These articles originally appeared in the ABA's publication, Probate and Property, with the second of the two articles published in the November/December 2015 issue. (The good news is that by waiting a bit, both of these articles are now available on the web, and not just through the ABA subscription.)
Friday, April 29, 2016
It seems nursing home operators are calling upon some of the same "trade practice" laws they are sometimes accused of violating, in an effort to thwart what the operators see as misleading advertising by personal injury attorneys.
One of the latest suits has reached the Georgia Supreme court, where the Mississippi-based law firm of McHugh Fuller Group is seeking to overturn a lower court's injunction preventing it from running a statewide ad campaign, including full-page color ads, seeking potential clients who "suspect that a loved one was NEGLECTED or ABUSED" by a nursing home run by PruittHealth, Inc. From an April 27, 2016 Georgia Courts' summary of parties' arguments before the high court:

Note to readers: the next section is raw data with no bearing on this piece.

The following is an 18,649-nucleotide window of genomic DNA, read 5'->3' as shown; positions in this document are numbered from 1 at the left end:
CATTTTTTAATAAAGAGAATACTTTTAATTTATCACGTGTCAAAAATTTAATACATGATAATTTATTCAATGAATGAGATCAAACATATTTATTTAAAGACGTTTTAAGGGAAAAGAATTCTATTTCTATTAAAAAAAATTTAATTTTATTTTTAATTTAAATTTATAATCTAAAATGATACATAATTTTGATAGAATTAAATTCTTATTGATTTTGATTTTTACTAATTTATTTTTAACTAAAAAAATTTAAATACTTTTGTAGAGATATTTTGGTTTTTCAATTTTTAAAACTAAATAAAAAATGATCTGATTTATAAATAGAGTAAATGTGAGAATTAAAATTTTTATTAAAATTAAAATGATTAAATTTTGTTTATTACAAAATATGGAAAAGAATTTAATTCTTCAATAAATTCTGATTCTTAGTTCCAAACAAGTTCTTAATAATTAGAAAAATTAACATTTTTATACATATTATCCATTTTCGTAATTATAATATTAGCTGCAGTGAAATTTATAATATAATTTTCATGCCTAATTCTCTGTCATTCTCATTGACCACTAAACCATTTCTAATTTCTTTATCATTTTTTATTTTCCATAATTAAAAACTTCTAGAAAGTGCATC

PruittHealth sued the law firm under the Georgia Deceptive Trade Practices Act, which authorizes a court to issue an injunction (a court order requiring a certain action be halted) against anyone who uses someone’s trade name without permission if there is even a “likelihood” that the use will injure the business reputation of the owner or dilute its trade name or mark. The trial court entered a temporary restraining order against the law group, scheduled a hearing and notified the parties that it intended to consider PruittHealth’s request for a permanent injunction. The trial court issued another order on June 1, 2015, permanently stopping the law group from running ads that used PruittHealth’s trade names, service marks, or other trade styles. The law group filed a motion for reconsideration, which the trial court denied. The law firm is now appealing to the Georgia Supreme Court....